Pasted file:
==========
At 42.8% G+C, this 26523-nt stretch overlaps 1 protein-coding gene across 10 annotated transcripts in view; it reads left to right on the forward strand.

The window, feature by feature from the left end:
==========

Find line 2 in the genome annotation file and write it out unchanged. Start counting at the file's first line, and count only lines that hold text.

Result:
The window, feature by feature from the left end: